The NHS Long Term Plan for Cancer states that "where appropriate every person diagnosed with cancer will have access to personalised care, including a needs assessment, a care plan and health and wellbeing information and support".

A 'one-size-fits-all' health and care system simply cannot meet the increasing complexity of people’s needs and expectations. Personalised care is based on ‘what matters’ to people and their individual strengths and needs.

Our work includes working in partnership with health care professionals to develop best practice guidelines. 

We are working with commissioners and providers of cancer services to ensure the four main personalised care interventions are available for all cancer patients. These four are:

An Holistic Needs Assessment (HNA) is offered following a cancer diagnosis and provides an opportunity to ensure people’s physical, practical, emotional and social needs are identified and addressed at the earliest opportunity.

We have produced an Holistic Needs Assessment (HNA) guidance which describes the agreed expectations for implementing HNAs in acute settings across the Surrey and Sussex Cancer Alliance. It explains what an HNA is, who should be offered one and how it should be completed. This guidance will help promote a consistency of approach in the offering and administration of HNAs by cancer units and centres. 

Macmillan has also created the Macmillan Holistic Needs Assessment e-learning to help and support key workers in the delivery of effective and supportive HNAs and care planning. Find out more about Holistic Needs Assessments.

We have created a guidance and resource pack for healthcare professionals in collaboration with a number of partners and patient representatives. It provides top tips for you to deliver virtual health and wellbeing support, outlines the key elements to include, and also provides details of resources available for patients across Surrey and Sussex. View the Virtual Health and Wellbeing Guidance and Resource Pack

The pack covers accessible information about emotional support, coping with side effects, financial advice, getting back to work and making healthy lifestyle choices. This support will be available before, during and after cancer treatment. This may be via group or one-to-one interventions and could be delivered in person or remotely.

CS54553 SSCA Health and Wellbeing A4 Poster design.v4 300ppi revised and final July 2023.jpgYou can also find Health and Wellbeing information for patients on the Health and Wellbeing page. It includes short films from healthcare professionals giving top tips on subjects such as improving sleep and exercisng through treatment, managing side effects and pain, and coping with fatigue. Please download this health and wellbeing poster and display in your waiting rooms and all areas where patients living with and beyond cancer are likely to be. It has a QR code which means they can quickly access the advice on our health and wellbeing page.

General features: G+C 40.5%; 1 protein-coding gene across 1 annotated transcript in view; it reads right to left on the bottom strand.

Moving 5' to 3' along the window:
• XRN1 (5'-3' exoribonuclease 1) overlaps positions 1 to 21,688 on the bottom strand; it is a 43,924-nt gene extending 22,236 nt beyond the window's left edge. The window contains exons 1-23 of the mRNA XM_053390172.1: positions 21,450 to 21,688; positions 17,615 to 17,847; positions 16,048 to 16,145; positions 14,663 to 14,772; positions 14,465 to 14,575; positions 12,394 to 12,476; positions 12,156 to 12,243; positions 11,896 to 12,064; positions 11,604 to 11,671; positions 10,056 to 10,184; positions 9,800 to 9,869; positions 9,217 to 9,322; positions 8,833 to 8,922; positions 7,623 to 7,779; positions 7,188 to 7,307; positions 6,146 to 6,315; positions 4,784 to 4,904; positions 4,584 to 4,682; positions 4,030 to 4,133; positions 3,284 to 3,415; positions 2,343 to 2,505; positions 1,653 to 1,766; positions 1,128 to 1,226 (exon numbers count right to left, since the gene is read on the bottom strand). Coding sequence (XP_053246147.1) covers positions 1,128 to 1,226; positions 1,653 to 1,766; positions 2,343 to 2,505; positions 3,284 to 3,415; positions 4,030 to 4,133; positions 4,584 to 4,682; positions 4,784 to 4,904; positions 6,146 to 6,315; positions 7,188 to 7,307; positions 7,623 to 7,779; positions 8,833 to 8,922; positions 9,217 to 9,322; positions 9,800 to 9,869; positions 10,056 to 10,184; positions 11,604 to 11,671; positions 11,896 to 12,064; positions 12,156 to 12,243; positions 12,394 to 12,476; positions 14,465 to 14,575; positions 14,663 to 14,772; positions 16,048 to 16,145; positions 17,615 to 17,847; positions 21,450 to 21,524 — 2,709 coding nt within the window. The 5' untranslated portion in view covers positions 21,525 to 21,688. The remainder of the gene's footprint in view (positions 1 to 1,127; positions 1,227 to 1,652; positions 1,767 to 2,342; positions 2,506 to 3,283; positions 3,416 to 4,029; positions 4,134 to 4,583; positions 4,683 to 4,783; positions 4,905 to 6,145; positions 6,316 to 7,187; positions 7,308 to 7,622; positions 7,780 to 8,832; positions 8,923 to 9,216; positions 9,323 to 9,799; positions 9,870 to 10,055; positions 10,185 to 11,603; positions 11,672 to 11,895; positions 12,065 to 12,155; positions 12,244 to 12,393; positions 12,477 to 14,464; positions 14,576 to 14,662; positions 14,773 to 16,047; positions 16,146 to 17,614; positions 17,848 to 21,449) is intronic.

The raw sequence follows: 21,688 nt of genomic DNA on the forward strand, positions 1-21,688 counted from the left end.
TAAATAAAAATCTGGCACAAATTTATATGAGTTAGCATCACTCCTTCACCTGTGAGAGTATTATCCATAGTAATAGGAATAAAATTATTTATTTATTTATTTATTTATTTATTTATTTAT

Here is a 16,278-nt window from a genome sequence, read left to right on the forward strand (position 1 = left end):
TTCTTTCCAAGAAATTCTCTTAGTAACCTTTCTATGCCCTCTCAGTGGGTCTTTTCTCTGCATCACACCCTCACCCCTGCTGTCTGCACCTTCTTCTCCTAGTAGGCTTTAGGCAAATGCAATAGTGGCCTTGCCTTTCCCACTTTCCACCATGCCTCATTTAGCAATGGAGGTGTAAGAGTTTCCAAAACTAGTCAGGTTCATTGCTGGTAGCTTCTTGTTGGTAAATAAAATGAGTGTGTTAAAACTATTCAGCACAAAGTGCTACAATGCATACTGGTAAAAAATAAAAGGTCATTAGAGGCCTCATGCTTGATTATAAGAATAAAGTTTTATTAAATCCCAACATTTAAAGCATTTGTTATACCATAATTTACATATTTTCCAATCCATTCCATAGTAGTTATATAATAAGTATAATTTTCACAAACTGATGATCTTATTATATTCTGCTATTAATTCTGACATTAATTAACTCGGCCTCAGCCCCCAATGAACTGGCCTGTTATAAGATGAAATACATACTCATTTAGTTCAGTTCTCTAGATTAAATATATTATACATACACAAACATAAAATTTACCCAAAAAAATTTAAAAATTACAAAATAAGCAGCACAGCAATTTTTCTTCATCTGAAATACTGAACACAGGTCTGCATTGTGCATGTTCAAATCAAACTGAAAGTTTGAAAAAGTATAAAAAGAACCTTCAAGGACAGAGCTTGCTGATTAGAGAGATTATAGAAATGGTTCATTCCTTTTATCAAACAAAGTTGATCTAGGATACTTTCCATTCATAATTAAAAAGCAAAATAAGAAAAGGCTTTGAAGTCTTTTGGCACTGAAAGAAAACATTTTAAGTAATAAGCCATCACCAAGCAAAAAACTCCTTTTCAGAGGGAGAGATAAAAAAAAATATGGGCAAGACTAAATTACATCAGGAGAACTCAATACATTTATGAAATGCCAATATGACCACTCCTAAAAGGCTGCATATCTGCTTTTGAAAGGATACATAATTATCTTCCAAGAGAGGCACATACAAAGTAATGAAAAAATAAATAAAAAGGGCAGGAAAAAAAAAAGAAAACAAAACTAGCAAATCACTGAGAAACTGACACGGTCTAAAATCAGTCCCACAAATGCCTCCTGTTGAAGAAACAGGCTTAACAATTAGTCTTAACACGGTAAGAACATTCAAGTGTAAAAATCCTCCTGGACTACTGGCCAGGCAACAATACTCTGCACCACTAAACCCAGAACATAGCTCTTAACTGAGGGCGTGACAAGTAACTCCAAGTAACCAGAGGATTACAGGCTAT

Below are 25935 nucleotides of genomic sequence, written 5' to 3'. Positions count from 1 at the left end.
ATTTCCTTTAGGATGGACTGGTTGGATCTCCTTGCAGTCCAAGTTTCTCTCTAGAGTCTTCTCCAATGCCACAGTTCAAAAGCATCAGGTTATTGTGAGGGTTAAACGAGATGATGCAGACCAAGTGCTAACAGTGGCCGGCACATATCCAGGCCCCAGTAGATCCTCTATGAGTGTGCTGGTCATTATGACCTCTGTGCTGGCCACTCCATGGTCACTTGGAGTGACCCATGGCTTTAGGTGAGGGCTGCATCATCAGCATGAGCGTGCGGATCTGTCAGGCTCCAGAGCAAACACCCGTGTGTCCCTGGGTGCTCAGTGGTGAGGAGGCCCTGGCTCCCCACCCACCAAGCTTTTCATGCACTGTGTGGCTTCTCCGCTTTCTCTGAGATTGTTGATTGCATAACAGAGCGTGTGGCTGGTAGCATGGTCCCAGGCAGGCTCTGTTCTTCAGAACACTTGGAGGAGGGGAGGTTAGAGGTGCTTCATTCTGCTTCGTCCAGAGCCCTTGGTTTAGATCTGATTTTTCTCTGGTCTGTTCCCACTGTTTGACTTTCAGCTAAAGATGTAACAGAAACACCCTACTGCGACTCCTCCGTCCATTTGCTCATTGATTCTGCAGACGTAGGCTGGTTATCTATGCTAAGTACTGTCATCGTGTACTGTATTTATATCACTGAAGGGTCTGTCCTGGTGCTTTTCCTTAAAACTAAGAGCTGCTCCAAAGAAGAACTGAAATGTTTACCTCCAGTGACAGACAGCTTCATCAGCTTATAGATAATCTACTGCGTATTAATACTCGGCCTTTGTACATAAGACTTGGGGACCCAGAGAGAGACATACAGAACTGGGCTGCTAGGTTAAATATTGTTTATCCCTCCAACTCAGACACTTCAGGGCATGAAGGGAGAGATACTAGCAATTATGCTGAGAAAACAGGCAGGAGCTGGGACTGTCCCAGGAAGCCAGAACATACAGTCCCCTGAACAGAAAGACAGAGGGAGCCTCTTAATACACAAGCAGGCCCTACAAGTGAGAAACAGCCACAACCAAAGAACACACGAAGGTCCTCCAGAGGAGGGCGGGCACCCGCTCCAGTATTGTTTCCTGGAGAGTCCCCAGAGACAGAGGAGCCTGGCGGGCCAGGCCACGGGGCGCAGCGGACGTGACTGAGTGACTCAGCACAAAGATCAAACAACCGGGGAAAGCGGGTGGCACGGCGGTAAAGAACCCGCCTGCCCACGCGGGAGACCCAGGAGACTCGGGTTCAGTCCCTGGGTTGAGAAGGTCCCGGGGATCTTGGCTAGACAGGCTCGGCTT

Macmillan Delivering Virtual Health and Wellbeing Events is a toolkit for professionals to support the delivery of health & wellbeing or information & support events/groups online. 

 Cancer Care Map is an online resource to help people living with cancer find care and support services in their local area, anywhere in the UK. The website is run by cancer charity, The Richard Dimbleby Cancer Fund.

In November 2022, we held a webinar to introduce Cancer Care Map to health care professionals and explain how it can help them support their patients.

You can find the presentation here: SSCA Introduction to Cancer Care Map webinar November 2022

You can find the recording of the webinar here:

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This is a detailed summary provided to both patient and GP explaining treatment completed, potential side effects, signs and symptoms of recurrence, after care plan and contact details for any concerns.

Surrey and Sussex Cancer Alliance has developed standard templates for use that have been developed in partnership with Secondary Care, Primary Care and patients. Find them here:

This is an appointment with the patient and GP within 12 months of a diagnosis. It provides an opportunity to raise any new and ongoing concerns. If appropriate, a person can be referred to services or signposted to information and support available in their community and from charities.

Macmillan has produced a guide which provides the knowledge, tips and tools to set up meaningful Cancer Care Reviews at your GP practice, regardless of profession or role. Find the guide here: Personalised-Care-Practical-Implementation-Guide-For-Cancer-Care-Reviews (

Macmillan has also compiled 10 top tips to help primary care professionals carry out effective Cancer Care Reviews: 10 top tips for primary care: Effective Cancer Care Review